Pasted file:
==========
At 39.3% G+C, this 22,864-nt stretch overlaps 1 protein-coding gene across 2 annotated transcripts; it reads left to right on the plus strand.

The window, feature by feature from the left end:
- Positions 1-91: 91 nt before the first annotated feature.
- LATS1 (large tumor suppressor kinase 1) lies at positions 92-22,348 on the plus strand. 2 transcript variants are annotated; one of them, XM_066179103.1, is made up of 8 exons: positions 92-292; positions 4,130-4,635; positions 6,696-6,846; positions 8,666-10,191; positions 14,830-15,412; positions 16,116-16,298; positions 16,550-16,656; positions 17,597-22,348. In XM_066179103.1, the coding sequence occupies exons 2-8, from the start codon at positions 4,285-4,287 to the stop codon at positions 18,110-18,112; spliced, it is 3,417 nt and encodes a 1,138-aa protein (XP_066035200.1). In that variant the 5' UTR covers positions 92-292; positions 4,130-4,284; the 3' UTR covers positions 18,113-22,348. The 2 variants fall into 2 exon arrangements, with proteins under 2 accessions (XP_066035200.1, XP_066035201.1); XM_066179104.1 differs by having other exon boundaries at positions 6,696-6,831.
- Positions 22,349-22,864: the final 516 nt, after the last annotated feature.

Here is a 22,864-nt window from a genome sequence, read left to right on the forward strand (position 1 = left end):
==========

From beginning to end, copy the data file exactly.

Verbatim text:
At 39.3% G+C, this 22,864-nt stretch overlaps 1 protein-coding gene across 2 annotated transcripts; it reads left to right on the plus strand.

The window, feature by feature from the left end:
- Positions 1-91: 91 nt before the first annotated feature.
- LATS1 (large tumor suppressor kinase 1) lies at positions 92-22,348 on the plus strand. 2 transcript variants are annotated; one of them, XM_066179103.1, is made up of 8 exons: positions 92-292; positions 4,130-4,635; positions 6,696-6,846; positions 8,666-10,191; positions 14,830-15,412; positions 16,116-16,298; positions 16,550-16,656; positions 17,597-22,348. In XM_066179103.1, the coding sequence occupies exons 2-8, from the start codon at positions 4,285-4,287 to the stop codon at positions 18,110-18,112; spliced, it is 3,417 nt and encodes a 1,138-aa protein (XP_066035200.1). In that variant the 5' UTR covers positions 92-292; positions 4,130-4,284; the 3' UTR covers positions 18,113-22,348. The 2 variants fall into 2 exon arrangements, with proteins under 2 accessions (XP_066035200.1, XP_066035201.1); XM_066179104.1 differs by having other exon boundaries at positions 6,696-6,831.
- Positions 22,349-22,864: the final 516 nt, after the last annotated feature.

Here is a 22,864-nt window from a genome sequence, read left to right on the forward strand (position 1 = left end):